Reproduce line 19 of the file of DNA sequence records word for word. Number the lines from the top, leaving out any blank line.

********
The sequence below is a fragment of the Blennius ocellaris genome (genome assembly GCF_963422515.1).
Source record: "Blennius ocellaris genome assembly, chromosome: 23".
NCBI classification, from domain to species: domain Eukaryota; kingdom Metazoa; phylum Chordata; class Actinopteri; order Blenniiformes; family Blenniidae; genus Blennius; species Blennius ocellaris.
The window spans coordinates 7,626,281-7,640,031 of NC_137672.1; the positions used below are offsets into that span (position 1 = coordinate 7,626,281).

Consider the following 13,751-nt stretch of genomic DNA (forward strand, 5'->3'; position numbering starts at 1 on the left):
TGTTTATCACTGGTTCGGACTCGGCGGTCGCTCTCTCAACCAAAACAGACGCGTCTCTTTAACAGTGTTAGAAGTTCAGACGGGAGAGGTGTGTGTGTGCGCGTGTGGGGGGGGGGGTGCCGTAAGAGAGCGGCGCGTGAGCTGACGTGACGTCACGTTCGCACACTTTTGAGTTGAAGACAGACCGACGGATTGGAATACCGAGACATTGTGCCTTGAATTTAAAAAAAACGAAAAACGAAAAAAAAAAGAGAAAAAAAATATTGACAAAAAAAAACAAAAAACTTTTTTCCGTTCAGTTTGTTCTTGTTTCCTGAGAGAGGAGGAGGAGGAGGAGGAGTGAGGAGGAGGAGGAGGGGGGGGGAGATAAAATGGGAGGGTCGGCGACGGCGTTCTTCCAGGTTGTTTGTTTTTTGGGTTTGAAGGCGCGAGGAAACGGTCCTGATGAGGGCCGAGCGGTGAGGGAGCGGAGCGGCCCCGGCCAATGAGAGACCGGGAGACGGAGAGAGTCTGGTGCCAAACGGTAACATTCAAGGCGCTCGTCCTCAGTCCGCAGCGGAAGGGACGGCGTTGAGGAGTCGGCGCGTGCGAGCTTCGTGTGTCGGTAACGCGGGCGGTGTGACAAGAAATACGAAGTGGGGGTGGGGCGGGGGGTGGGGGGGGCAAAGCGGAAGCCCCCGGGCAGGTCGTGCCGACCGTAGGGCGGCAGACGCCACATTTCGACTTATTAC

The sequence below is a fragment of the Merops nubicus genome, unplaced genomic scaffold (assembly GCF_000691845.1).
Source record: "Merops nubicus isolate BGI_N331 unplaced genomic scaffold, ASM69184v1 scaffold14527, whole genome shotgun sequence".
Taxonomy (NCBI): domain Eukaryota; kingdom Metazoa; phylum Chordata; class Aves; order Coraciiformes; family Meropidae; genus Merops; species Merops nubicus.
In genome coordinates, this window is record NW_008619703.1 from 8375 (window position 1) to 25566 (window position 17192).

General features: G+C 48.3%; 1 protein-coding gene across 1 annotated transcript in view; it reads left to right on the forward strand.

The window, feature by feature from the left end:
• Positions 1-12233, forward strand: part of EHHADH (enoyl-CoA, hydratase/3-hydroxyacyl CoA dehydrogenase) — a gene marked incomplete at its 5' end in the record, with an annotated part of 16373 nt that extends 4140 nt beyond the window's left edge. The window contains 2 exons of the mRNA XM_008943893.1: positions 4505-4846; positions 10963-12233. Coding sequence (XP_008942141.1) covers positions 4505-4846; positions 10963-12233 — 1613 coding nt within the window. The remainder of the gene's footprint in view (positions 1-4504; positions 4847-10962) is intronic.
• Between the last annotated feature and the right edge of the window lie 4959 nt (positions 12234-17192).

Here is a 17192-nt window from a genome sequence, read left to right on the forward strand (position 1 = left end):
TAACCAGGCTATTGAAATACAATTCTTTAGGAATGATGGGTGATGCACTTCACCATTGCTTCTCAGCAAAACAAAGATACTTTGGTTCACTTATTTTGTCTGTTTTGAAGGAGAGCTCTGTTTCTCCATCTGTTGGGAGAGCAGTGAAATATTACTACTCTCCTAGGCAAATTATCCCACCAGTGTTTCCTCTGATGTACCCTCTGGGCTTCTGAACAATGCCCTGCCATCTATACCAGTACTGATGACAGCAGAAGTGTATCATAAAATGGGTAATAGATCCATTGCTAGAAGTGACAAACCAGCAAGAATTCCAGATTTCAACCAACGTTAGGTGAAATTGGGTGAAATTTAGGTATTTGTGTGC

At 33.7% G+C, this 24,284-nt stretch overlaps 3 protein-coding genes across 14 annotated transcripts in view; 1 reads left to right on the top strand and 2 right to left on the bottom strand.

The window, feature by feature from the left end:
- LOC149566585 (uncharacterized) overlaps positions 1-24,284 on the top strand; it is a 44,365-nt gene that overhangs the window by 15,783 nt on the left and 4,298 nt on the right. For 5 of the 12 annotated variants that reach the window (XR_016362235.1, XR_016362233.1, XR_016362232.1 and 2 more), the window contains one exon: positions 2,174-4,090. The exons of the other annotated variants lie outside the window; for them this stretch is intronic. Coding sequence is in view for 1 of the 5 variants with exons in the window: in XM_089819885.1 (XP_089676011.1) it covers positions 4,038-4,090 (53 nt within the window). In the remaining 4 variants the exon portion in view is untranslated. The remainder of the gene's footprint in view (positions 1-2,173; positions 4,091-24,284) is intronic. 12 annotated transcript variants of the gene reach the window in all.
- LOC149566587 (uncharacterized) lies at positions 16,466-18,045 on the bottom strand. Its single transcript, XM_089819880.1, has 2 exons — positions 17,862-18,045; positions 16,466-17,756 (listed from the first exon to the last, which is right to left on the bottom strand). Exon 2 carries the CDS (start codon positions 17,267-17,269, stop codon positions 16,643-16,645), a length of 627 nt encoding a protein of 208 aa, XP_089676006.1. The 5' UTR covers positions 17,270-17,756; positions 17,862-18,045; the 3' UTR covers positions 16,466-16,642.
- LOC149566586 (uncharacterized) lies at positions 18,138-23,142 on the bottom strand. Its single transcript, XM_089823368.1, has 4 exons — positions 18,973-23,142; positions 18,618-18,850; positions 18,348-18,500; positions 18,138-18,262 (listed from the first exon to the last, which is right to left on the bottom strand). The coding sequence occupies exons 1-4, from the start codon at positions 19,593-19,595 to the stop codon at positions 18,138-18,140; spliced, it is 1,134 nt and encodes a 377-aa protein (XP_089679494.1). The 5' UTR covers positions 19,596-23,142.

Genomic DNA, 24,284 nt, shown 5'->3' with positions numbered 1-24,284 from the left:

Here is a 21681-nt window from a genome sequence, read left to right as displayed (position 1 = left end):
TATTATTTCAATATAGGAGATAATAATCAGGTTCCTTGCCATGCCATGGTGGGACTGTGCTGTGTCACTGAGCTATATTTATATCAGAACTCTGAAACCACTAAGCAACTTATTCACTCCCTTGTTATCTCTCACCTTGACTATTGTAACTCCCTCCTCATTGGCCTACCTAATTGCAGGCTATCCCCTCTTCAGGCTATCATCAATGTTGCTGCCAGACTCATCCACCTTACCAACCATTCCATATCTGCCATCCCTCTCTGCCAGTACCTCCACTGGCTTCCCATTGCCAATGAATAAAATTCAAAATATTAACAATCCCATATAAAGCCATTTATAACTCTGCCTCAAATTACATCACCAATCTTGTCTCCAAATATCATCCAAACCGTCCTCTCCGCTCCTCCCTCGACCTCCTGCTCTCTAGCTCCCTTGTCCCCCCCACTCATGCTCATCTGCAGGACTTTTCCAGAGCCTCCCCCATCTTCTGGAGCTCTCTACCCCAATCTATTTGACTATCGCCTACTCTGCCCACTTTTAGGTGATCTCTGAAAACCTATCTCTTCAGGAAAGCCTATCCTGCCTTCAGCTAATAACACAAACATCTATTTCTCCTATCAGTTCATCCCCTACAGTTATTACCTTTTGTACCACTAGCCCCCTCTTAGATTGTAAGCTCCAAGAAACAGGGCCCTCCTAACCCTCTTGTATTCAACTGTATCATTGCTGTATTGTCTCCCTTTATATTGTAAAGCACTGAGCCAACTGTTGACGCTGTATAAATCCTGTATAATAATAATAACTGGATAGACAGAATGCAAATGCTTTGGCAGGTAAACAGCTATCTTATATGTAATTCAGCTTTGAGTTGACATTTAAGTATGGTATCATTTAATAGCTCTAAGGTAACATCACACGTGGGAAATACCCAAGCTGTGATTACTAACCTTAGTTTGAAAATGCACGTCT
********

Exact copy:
- LOC149566585 (uncharacterized) overlaps positions 1-24,284 on the top strand; it is a 44,365-nt gene that overhangs the window by 15,783 nt on the left and 4,298 nt on the right. For 5 of the 12 annotated variants that reach the window (XR_016362235.1, XR_016362233.1, XR_016362232.1 and 2 more), the window contains one exon: positions 2,174-4,090. The exons of the other annotated variants lie outside the window; for them this stretch is intronic. Coding sequence is in view for 1 of the 5 variants with exons in the window: in XM_089819885.1 (XP_089676011.1) it covers positions 4,038-4,090 (53 nt within the window). In the remaining 4 variants the exon portion in view is untranslated. The remainder of the gene's footprint in view (positions 1-2,173; positions 4,091-24,284) is intronic. 12 annotated transcript variants of the gene reach the window in all.